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Thanks, @bkennelly and @KeithR. Your insights are very helpful, although I wish Google had done (or would do) a better job at explaining the implications of the LSA EOL. I'm still a bit confused about OAuth vs 2FA vs LSA vs ASP vs POP and what's in play here. If I'm using an app-specific password in Outlook to connect to pop.gmail.com without providing a 2FA code, then aren't I not using OAuth and isn't that the definition of an LSA? Or is there a distinction that I'm missing? The settings page shown below seems to suggest that the whole point of app-specific passwords is to provide access for LSAs:

@KeithR, it would be greatly appreciated if you can specifically ask Support whether it will still be possible after LSA is discontinued to access G Suite Gmail through Outlook 2019 (or Outlook 2016 with "Simplified Account Creation" enabled, thus using OAuth) over POP -- either with or without 2-factor authentication on the account -- and then report back the answer back here. I'm sure I'm not the only G Suite freeloader who is in the dark about the upcoming LSA change, and about whether this signals the end of pop.gmail.com for G Suite accounts (or at least for G Suite accounts that have 2FA enabled, or at least for G Suite users who use Outlook or Thunderbird). Thanks!

(I'm also still a bit confused about whether Outlook 2019 will do OAuth at all, with or without 2FA, when using POP. Thunderbird, for example, appears to allow OAuth only with IMAP but not with POP. Outlook 2016 with "Simplified Account Creation" enabled likewise will connect to imap.gmail.com and request the 2FA code for a successful connection, but it gives a password error without even asking for a 2FA code when trying to connect to pop.gmail.com. I don't have Outlook 2019 yet, so I cannot give a first-hand report of whether it will connect via POP with 2FA, but a superuser on the Outlook user forum said she tried it and it didn't work for her.)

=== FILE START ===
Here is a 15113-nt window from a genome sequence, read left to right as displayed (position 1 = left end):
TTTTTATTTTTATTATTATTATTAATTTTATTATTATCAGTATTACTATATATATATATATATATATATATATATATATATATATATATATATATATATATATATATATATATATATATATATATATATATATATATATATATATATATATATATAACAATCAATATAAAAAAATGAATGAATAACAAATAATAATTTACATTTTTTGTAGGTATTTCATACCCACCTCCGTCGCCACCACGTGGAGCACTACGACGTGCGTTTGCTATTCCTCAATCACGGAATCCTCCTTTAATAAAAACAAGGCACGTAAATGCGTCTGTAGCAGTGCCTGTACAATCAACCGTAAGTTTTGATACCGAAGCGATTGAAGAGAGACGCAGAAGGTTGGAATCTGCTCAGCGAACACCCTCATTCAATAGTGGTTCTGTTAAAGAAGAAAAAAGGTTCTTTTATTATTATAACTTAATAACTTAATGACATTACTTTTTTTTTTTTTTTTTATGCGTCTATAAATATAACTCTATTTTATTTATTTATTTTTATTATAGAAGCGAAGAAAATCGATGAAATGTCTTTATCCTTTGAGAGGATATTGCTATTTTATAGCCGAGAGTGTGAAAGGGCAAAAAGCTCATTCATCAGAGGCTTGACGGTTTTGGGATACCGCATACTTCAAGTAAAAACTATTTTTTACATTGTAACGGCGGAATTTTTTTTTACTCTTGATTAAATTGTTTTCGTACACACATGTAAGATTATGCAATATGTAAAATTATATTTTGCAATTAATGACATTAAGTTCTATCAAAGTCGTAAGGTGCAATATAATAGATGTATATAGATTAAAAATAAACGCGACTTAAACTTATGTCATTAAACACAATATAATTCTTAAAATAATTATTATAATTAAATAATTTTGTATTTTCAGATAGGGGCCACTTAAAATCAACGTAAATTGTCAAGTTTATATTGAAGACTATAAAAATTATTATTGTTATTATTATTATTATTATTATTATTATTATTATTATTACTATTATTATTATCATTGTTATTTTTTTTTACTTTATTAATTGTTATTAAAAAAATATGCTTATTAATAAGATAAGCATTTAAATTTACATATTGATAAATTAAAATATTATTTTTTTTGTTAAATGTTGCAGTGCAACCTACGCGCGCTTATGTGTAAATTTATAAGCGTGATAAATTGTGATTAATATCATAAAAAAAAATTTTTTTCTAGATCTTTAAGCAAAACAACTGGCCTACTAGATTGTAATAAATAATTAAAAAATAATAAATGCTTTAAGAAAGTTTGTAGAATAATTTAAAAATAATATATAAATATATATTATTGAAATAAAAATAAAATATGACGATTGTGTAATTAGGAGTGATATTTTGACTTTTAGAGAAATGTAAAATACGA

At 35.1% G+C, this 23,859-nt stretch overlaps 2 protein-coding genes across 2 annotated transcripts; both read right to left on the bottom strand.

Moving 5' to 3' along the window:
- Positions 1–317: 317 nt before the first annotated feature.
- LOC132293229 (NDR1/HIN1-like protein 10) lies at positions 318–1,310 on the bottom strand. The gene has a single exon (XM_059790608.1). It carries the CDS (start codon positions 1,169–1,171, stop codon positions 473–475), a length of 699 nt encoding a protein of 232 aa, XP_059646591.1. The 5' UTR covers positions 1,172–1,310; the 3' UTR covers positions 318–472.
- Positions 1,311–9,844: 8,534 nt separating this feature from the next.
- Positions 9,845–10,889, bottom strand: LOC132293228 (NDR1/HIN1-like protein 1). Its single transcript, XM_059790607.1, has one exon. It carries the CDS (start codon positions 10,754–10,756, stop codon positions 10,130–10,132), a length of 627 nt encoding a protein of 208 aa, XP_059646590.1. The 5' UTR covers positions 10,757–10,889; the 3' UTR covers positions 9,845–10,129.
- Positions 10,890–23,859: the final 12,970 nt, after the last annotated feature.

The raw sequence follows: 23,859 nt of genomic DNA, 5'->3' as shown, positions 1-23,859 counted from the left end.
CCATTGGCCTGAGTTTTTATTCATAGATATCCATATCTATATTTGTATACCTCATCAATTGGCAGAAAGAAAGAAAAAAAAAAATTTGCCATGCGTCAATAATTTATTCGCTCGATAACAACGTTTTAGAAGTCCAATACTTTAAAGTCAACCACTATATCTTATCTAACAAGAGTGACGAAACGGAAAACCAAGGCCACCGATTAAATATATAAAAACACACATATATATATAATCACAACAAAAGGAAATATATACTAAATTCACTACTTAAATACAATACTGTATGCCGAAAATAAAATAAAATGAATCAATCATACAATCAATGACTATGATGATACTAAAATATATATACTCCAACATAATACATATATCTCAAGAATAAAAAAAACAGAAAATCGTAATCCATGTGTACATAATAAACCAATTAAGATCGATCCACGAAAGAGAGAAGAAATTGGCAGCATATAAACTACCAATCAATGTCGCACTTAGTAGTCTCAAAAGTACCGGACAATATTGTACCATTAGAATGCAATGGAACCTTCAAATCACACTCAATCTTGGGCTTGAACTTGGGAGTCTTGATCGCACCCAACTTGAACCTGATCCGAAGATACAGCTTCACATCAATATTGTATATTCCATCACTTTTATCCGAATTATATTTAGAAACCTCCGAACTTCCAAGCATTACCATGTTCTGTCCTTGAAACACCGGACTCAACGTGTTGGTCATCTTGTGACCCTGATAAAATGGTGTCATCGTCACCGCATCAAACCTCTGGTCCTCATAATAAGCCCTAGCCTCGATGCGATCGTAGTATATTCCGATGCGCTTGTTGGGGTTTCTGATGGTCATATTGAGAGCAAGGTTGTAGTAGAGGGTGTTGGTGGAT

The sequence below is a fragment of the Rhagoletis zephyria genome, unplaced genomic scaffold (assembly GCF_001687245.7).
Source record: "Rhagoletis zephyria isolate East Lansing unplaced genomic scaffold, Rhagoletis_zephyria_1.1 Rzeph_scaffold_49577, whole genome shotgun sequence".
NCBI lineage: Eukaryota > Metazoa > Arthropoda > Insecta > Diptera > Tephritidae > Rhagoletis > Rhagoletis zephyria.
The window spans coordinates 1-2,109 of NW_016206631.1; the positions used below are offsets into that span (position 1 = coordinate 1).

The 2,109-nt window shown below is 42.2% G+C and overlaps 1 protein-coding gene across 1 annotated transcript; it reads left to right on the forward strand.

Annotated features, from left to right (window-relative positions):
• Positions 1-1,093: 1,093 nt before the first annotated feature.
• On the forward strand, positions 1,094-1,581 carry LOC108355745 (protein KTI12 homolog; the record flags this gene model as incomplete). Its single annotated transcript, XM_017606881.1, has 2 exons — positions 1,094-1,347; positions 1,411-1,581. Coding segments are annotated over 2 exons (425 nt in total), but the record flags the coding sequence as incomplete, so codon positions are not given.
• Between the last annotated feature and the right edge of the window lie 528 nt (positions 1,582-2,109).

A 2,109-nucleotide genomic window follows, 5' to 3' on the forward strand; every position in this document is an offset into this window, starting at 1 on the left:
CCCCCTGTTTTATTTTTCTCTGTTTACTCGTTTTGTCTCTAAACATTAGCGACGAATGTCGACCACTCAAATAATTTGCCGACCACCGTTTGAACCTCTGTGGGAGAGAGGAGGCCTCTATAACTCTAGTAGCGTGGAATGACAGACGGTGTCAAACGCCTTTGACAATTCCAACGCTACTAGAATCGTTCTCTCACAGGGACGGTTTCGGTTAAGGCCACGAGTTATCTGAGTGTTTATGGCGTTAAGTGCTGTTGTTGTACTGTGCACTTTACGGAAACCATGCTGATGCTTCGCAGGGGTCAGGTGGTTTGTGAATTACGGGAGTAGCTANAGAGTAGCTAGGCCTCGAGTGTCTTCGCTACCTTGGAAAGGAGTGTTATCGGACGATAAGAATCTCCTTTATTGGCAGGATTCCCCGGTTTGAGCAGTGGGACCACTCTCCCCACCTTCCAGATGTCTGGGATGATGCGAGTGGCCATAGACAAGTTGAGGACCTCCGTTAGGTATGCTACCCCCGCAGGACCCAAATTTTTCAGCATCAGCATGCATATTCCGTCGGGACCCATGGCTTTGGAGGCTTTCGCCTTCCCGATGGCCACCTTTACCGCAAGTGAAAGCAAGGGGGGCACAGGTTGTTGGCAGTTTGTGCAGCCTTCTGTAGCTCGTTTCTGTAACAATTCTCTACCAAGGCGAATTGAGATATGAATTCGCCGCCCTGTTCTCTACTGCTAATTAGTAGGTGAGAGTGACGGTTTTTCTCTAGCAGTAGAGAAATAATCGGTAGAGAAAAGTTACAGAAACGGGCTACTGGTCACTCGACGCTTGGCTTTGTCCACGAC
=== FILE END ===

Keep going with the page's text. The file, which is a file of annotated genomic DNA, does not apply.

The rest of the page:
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Hi Jon, there's a lot of questions there.  LSA refers to the option in Gmail accounts to enable "Access for Less Secure Apps".  Simply put, this is standard password access.  It is less secure only because it requires the external app (Outlook, Thunderbird, etc) to store the user's password.

2FA (or 2SV as Google names it), increases security by requiring the second factor to sign in (something you know [password] and something you have [your phone to get a code by SMS]).  When this is enabled, LSA is disabled, but for apps that can't check the second factor you can generate an ASP, a random 16 digit password.  This still has to be stored in the external app, but is more secure by virtue of being unguessable and you can revoke it from the account without disturbing other means of access in case of device loss.  You can also create any number of these so that they can be isolated to single apps or devices.

Any email software (including Outlook 2010) will currently connect using an ASP i.e.when 2SV is enabled.  Your Outlook superuser must have done it wrong.

Outlook 2016 and later will connect via OAuth for IMAP.  Thunderbird's current version includes the option to use OAuth with POP, but I have no way of testing it.
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Thanks, KeithR. I still really don't understand what's changing, then, if app-specific passwords are not going away, but I'm glad that I don't have to do anything different to continue to access G Suite Gmail via POP from Outlook 2016 after LSA access is turned off.
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Hi Nate, if you had read the whole topic, you would have seen that this was a misunderstanding.  Administrators of G Suite accounts have been advised that Access for Less Secure Apps will be removed from settings from August 2020 and disabled completely from February 2021.  App Specific Passwords will continue to be available.

There has not been any announcement about gmail.com accounts.